• Single subject and quizzing products are very popular with teachers; assessment management platforms (including MIS) are not.

  • Standardised assessment is big business.


Special thanks go to Ed Tranham of The Assignment Report, who was hugely helpful in pulling together the deals summary - if you don’t have a subscription, I thoroughly recommend them as a source of news on the business of education.


So, if you’d like to know more about our insights package on the English school assessment sector, or get an idea of pricing, drop me an email at josh@edtechexperts.co.uk, or DM me on LinkedIn or Twitter.

Saturday, 24 July 2021

MIS MARKET UPDATE (Summer 2021): SIMS dip below 70% market share

Disclaimer: I have past and present commercial relationships with many MIS vendors, including an ongoing involvement with Compass, an Australia-based MIS that is launching in the UK  Nonetheless I aim to write this blog impartially, from the perspective of a neutral observer. This matters to me - it's basically the blog I wish had existed back when I was a MAT MIS commissioner trying to get a handle on all things relating to MIS and edtech. I also now provide MIS market datasets and reports as a service and offer free, informal consultations on MIS procurement to schools and MATs.  If you would like to discuss any of this, contact me on Twitter or LinkedIn.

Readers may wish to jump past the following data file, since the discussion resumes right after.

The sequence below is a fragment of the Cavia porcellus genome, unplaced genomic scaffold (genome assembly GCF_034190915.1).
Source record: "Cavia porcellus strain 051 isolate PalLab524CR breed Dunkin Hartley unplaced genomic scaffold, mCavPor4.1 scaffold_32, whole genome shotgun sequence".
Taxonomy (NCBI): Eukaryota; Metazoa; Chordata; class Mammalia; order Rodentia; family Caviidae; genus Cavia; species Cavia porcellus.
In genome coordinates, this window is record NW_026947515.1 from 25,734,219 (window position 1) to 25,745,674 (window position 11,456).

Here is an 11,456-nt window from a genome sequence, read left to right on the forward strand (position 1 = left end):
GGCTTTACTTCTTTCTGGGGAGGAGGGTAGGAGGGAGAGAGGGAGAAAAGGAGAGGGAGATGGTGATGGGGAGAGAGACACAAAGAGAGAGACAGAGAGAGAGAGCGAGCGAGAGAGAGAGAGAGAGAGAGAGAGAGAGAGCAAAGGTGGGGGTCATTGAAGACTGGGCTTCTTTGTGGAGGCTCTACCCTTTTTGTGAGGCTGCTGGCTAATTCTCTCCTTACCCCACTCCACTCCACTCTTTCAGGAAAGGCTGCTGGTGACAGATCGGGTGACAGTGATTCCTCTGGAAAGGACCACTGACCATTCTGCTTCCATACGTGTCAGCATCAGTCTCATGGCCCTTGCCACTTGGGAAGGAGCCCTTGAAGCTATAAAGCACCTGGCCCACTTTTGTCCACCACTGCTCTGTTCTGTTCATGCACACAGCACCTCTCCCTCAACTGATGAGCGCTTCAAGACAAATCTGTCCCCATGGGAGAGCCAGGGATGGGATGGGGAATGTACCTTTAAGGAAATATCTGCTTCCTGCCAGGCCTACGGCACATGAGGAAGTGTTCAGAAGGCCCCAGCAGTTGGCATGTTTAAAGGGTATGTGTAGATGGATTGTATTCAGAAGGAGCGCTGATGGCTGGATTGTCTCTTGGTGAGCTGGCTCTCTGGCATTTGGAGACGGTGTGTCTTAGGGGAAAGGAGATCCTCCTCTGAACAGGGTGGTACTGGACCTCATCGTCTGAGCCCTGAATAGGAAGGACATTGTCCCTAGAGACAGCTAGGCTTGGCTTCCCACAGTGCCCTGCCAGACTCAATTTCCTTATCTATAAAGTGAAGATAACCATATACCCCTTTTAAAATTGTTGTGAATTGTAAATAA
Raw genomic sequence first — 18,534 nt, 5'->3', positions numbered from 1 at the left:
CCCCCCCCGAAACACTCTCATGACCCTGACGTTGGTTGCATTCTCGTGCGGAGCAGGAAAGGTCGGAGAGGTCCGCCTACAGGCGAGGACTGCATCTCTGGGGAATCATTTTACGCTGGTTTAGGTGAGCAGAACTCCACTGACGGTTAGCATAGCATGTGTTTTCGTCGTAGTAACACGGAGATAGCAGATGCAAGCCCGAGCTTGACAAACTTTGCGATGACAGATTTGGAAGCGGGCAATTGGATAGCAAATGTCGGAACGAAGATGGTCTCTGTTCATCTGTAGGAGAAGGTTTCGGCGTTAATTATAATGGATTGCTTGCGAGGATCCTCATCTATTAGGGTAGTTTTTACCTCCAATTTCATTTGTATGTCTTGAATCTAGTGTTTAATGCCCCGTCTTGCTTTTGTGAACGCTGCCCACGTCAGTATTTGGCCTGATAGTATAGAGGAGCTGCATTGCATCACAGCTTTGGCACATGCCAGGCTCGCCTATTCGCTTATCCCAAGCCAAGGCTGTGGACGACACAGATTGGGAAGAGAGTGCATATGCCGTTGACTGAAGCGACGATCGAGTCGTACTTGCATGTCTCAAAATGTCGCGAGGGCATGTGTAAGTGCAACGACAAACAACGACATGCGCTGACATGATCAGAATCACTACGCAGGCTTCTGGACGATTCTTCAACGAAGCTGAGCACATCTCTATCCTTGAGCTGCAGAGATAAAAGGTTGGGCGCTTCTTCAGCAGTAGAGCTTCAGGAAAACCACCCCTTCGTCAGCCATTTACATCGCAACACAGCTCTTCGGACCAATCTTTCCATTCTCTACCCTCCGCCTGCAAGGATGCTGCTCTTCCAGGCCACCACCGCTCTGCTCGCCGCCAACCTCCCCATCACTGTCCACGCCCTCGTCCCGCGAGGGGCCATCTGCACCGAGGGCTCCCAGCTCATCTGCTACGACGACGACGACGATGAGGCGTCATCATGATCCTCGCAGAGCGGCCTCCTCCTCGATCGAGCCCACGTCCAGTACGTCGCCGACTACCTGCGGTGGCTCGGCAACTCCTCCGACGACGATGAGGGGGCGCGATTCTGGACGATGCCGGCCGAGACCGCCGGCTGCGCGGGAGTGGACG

No time for small talk this term - I'm going to get straight to the point. I've just got hold of the latest termly data on the School Management Information Systems (MIS) used by state schools in England. Here are the headlines:

  1. SIMS dipped below 70% market share when measured by number of schools. I now have eleven years of MIS market data. SIMS' market share peaked in 2012 at 84%. This summer they dropped below 70% (69.6% to be exact). It's higher when measured by pupil numbers (74.6%), but still, the direction continues to be downwards however you cut it.
  2. 528 schools switched over the past term. That's high by historical standards. We don't have exact data for 2020, because there was no summer census (damn you, COVID, for messing up my beautiful term-by-term dataset), but my educated extrapolation is that the figure for the equivalent period last year was 480-490, and in 2019 the summer term number was 430. That follows a strong number the previous term, which leads me to estimate that there will be c. 1,000-1,050 switchers in the full year to autumn 2021 when we get next term's numbers. That would be a historic high since (my) records began in 2010.
  3. Wins are still dominated by Arbor, Bromcom and ScholarPack. This isn't news, but there are some interesting subplots to the story. On which note...